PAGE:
File this under: Who’da thunk it two years ago? Portugal auctioned 10-year debt on Tuesday at rates likely to be around 5.5% (the yield 10-year notes are fetching in the secondary market). This is a full 120 basis points lower than the prior 10-year auction—over two years ago. Spreads over German bunds are also skinnier: 4.2% compared to a whopping 16% in January 2012.
All terrific news for Portugal. The 10-year auction means Portugal has successfully raised debt at every maturity it currently issues. Even better, Portugal is done financing itself for 2013 and may start auctions to cover 2014 needs.
The news isn’t being met with cheers on all fronts. Portugal isn’t the only low-rated issuer enjoying relatively lower rates—the same is generally true across all forms of low-rated debt. And some argue low rates on “junk” might foster a dangerously blasé attitude toward risk.
Sure, 5.5% on junk-rated sovereign debt might seem low—in a vacuum. But we don’t live in a vacuum. We live in a world where low-risk benchmark rates globally are at or near generational lows. Spreads between highly rated and high-yielding debt, though narrowing, are still plenty wide, and wider than they were in the run up to the 2008 credit crisis. Then, too, spreads normally narrow when expectations for future economic growth improve—about where we are regarding the eurozone.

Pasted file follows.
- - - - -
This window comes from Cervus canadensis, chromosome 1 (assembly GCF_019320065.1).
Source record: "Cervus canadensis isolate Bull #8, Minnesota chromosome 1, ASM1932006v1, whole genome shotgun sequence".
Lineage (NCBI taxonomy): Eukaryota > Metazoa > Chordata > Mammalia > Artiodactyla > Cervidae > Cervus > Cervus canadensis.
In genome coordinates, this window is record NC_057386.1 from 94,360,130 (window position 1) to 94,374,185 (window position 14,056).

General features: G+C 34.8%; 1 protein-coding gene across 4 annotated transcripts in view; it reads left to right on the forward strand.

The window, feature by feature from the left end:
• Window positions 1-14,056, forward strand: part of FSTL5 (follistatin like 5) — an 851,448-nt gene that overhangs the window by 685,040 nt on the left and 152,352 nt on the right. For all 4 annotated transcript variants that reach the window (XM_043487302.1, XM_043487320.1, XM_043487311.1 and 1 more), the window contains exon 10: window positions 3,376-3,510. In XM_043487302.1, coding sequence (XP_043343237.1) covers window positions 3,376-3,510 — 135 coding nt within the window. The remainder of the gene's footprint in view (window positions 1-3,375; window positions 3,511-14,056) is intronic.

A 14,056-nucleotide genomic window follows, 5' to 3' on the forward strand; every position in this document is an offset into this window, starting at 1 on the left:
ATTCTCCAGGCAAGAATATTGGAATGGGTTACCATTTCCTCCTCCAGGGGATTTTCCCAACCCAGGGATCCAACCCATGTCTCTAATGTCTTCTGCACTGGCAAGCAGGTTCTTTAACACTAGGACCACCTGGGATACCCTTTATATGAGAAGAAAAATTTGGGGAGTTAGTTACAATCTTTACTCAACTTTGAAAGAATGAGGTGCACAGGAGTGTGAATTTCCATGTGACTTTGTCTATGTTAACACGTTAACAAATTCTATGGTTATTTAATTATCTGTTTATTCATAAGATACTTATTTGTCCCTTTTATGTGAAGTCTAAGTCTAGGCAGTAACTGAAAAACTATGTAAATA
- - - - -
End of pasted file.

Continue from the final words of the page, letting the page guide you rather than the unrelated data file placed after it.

Plus, those rates don’t get so darn low by themselves. It’s true, central banks are acting to put downward pressure on certain types of long-term debt. That’s one factor. But investor demand plays a huge part too. If investors are sick and tired of low-yielding vehicles and begin chasing yield (hence, pushing down rates), eventually some of that enthusiasm should find its way to equity markets which, long-term, have provided the best return for your liquid buck. And that melting skepticism should be another bullish feature for equities.
Beyond that (bullish) sentiment feature, remember that markets look forward. Portuguese economic news hasn’t been great—but in capital markets, expectations can matter more than reality. Utter economic disaster has long been expected, yet hasn’t arrived. Rather, Portugal (and the rest of the troubled periphery overall) continues making slow progress—agonizingly slow, but still progress—toward competitiveness reforms. Prime Minister Cuelho (who sailed through a recent no-confidence vote) just announced plans for increased public spending cuts, including cuts to the government workforce—and Portugal now qualifies for its next round of bailout financing. It’s looking increasingly likely Portugal will be able to soon return fully to credit markets, making a second bailout unlikely.
We rather doubt economic progress is fast. We also doubt Portugal becomes a model of efficient capitalism—at least any time soon. (It is, after all, still in Europe.) But the eurozone isn’t a smoking ruin and, in fact, the region is overall expected to return to growth in the back half of 2013—and most economic data is trending that way. That is vastly better than what has long been expected—hence, the markedly lower Portuguese rates. Seems rational to us.